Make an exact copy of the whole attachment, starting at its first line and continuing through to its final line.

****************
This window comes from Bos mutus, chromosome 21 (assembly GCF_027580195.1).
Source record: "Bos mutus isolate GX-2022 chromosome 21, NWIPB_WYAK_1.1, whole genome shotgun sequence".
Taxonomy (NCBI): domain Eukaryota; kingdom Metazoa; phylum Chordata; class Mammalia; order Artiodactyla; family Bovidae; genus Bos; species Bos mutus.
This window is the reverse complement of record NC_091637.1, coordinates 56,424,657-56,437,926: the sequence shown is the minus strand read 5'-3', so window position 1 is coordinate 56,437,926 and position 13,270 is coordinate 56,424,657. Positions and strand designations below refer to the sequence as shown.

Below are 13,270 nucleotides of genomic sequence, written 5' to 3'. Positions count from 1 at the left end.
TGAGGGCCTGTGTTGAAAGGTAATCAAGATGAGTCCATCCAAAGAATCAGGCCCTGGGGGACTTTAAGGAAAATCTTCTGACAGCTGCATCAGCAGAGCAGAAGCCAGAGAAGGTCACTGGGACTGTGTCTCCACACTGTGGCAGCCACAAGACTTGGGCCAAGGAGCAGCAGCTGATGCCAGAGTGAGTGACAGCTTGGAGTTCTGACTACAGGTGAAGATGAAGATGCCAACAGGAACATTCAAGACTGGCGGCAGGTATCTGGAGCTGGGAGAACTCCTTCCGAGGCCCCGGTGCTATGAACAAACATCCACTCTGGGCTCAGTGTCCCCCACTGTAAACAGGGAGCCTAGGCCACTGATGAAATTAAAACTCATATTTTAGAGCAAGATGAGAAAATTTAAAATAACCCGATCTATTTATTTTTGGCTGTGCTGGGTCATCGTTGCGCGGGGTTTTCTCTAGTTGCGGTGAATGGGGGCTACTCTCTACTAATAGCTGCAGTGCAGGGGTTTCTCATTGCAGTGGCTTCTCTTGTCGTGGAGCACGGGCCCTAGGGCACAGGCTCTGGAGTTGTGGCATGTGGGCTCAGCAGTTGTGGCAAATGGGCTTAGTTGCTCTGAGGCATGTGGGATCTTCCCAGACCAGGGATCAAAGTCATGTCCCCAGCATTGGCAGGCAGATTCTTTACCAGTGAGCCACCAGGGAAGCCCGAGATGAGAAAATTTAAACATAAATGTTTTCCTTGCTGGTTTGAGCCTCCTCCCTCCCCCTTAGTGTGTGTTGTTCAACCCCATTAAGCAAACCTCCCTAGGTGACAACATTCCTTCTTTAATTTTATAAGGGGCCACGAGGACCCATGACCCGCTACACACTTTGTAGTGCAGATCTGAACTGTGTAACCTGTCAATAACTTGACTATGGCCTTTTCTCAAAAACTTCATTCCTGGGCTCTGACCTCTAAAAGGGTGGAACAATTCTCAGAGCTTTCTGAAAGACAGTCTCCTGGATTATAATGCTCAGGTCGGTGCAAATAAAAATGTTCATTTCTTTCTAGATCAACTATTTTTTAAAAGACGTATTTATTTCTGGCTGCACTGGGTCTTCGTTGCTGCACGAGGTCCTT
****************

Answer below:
This window comes from Bos mutus, chromosome 21 (assembly GCF_027580195.1).
Source record: "Bos mutus isolate GX-2022 chromosome 21, NWIPB_WYAK_1.1, whole genome shotgun sequence".
Taxonomy (NCBI): domain Eukaryota; kingdom Metazoa; phylum Chordata; class Mammalia; order Artiodactyla; family Bovidae; genus Bos; species Bos mutus.
This window is the reverse complement of record NC_091637.1, coordinates 56,424,657-56,437,926: the sequence shown is the minus strand read 5'-3', so window position 1 is coordinate 56,437,926 and position 13,270 is coordinate 56,424,657. Positions and strand designations below refer to the sequence as shown.

Below are 13,270 nucleotides of genomic sequence, written 5' to 3'. Positions count from 1 at the left end.
TGAGGGCCTGTGTTGAAAGGTAATCAAGATGAGTCCATCCAAAGAATCAGGCCCTGGGGGACTTTAAGGAAAATCTTCTGACAGCTGCATCAGCAGAGCAGAAGCCAGAGAAGGTCACTGGGACTGTGTCTCCACACTGTGGCAGCCACAAGACTTGGGCCAAGGAGCAGCAGCTGATGCCAGAGTGAGTGACAGCTTGGAGTTCTGACTACAGGTGAAGATGAAGATGCCAACAGGAACATTCAAGACTGGCGGCAGGTATCTGGAGCTGGGAGAACTCCTTCCGAGGCCCCGGTGCTATGAACAAACATCCACTCTGGGCTCAGTGTCCCCCACTGTAAACAGGGAGCCTAGGCCACTGATGAAATTAAAACTCATATTTTAGAGCAAGATGAGAAAATTTAAAATAACCCGATCTATTTATTTTTGGCTGTGCTGGGTCATCGTTGCGCGGGGTTTTCTCTAGTTGCGGTGAATGGGGGCTACTCTCTACTAATAGCTGCAGTGCAGGGGTTTCTCATTGCAGTGGCTTCTCTTGTCGTGGAGCACGGGCCCTAGGGCACAGGCTCTGGAGTTGTGGCATGTGGGCTCAGCAGTTGTGGCAAATGGGCTTAGTTGCTCTGAGGCATGTGGGATCTTCCCAGACCAGGGATCAAAGTCATGTCCCCAGCATTGGCAGGCAGATTCTTTACCAGTGAGCCACCAGGGAAGCCCGAGATGAGAAAATTTAAACATAAATGTTTTCCTTGCTGGTTTGAGCCTCCTCCCTCCCCCTTAGTGTGTGTTGTTCAACCCCATTAAGCAAACCTCCCTAGGTGACAACATTCCTTCTTTAATTTTATAAGGGGCCACGAGGACCCATGACCCGCTACACACTTTGTAGTGCAGATCTGAACTGTGTAACCTGTCAATAACTTGACTATGGCCTTTTCTCAAAAACTTCATTCCTGGGCTCTGACCTCTAAAAGGGTGGAACAATTCTCAGAGCTTTCTGAAAGACAGTCTCCTGGATTATAATGCTCAGGTCGGTGCAAATAAAAATGTTCATTTCTTTCTAGATCAACTATTTTTTAAAAGACGTATTTATTTCTGGCTGCACTGGGTCTTCGTTGCTGCACGAGGTCCTT